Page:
Another drawback of conventional flashlights is that they often will not reach an area in a crowded environment that requires illumination. The engine compartment of a modern car, for example, is crowded with hoses, belts and wires that limit access by tools. Sometimes it is necessary to illuminate a work area deeply recessed within the engine compartment so that a conventional flashlight must be held at a considerable distance from the work area. The tool in use may preempt the space along the line of sight to the work area, so that the flashlight must illuminate the work area from a different angle. When the flashlight cannot be brought close to the work area, the hoses, belts, wires, etc., may cast deep shadows that prevent adequate illumination of the work area.
Attempts have been made heretofore to improve the versatility of flashlights. For example, flashlights are commonly made with a focusing adjustment to enable selection of a floodlight or a spotlight. Also, flashlights are sometimes provided with lenses of different colors (red, yellow, clear, etc.) so that they can be used primarily for illumination (clear lens), warning (red lens), signaling (red lens, clear lens, etc.), illumination combined with adaptation to the dark (red lens), or another purpose. However, prior attempts to increase the versatility of the flashlight have met with only limited success, and the most advanced flashlights of today, while benefitting from recent improvements in battery and bulb technology, are in their basic design virtually indistinguishable from flashlights that were commercially available decades ago.
An object of the invention is to remedy the drawbacks of conventional flashlights noted above. In particular, an object of the invention is to provide a flashlight that is more versatile and easier to use under a variety of conditions than any flashlight known heretofore. Another object of the invention is to provide a flashlight that can be used as a task light or as a clip-on light and that is compact yet has a reach long enough to be brought close to an area requiring illumination in a crowded environment.
The foregoing and other objects are attained in accordance with the invention by the provision of a flashlight comprising: a housing adapted to accommodate a source of power; an elongate extension having a proximal portion connected to the housing and a relatively distal portion adapted to radiate light; and energy-transfer means carried by the extension and adapted to transfer energy to the distal portion to facilitate the radiation of light from the distal portion; the extension being formed in such a manner that it can be easily flexed by hand to assume a plurality of different shapes and that can retain a given shape indefinitely; whereby the housing and the distal light-radiating portion can each be conveniently positioned and oriented independently of the other.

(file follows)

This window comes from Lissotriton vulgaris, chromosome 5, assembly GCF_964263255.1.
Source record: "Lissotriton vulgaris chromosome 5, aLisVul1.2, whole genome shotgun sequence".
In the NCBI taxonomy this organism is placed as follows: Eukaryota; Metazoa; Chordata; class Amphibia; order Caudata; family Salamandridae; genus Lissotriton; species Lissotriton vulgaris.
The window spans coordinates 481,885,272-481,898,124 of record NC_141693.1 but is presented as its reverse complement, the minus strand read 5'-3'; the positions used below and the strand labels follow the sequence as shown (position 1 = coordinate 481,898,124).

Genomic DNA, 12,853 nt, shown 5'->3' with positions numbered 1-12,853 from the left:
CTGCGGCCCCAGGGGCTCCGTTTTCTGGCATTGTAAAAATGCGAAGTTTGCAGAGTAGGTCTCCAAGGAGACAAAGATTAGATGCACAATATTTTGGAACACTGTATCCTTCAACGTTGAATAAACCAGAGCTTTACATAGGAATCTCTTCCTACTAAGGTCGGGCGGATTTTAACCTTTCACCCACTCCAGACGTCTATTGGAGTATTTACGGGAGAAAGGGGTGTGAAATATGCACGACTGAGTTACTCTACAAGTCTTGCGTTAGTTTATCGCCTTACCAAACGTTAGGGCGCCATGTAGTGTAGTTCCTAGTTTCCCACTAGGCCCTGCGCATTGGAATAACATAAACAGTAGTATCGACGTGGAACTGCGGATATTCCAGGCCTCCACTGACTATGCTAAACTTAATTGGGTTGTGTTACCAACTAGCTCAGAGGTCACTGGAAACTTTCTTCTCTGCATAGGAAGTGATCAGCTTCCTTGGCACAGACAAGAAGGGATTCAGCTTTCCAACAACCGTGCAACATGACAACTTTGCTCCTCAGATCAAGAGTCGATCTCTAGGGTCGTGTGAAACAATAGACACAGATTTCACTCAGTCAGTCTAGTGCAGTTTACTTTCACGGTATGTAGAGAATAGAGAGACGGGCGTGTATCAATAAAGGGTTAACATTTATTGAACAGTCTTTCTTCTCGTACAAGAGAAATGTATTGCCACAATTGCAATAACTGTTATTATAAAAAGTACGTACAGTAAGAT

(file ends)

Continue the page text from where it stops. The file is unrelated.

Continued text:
Preferably, the source of power is a pair of AAA batteries, the relatively distal portion is at the distal end of the extension and accommodates a light bulb, and the energy-transfer means comprises a pair of conductive leads adapted to connect the battery to the bulb to transfer energy to the distal light-radiating portion in the form of electricity. However, it is within the scope of the invention to generate the light in or near the housing and to employ fiber optics or another form of light guide to transfer energy to the distal light-radiating portion in the form of light.
A better understanding of the objects, features and advantages of the invention can be gained from a consideration of the following detailed description of the preferred embodiment thereof, in conjunction with the appended figures of the drawing, wherein a given reference character always refers to the same element or part and wherein:
FIG. 1 is a view in side elevation of a flashlight constructed in accordance with the invention showing an elongate member in the form of a housing and its extension, the extension being coiled in a first or compact configuration;
FIG. 2 is a view in elevation from the left side of FIG. 1;
FIG. 3 is a view in elevation from the right side of FIG. 1;
FIG. 4 is a view from the top of FIG. 1;
FIG. 5 is a view from the bottom of FIG. 1;
FIG. 6 is a view from the rear of FIG. 1;
FIG. 7 is a view corresponding to FIG. 1 showing the extension in a second or long-reach configuration;
FIG. 8 is a view from the left of FIG. 7;
FIG. 9 is a view from the right of FIG. 7;
FIG. 10 is a broken view from the top of FIG. 7;
FIG. 11 is a broken view from the bottom of FIG. 7;
FIG. 12 is a view corresponding to FIGS. 1 and 7 showing the extension in a third configuration;
FIG. 13 is a perspective view showing the extension in a fourth configuration;
FIG. 14 is a broken view corresponding to FIG. 7 from the rear thereof, partly exploded and with a battery cover removed; and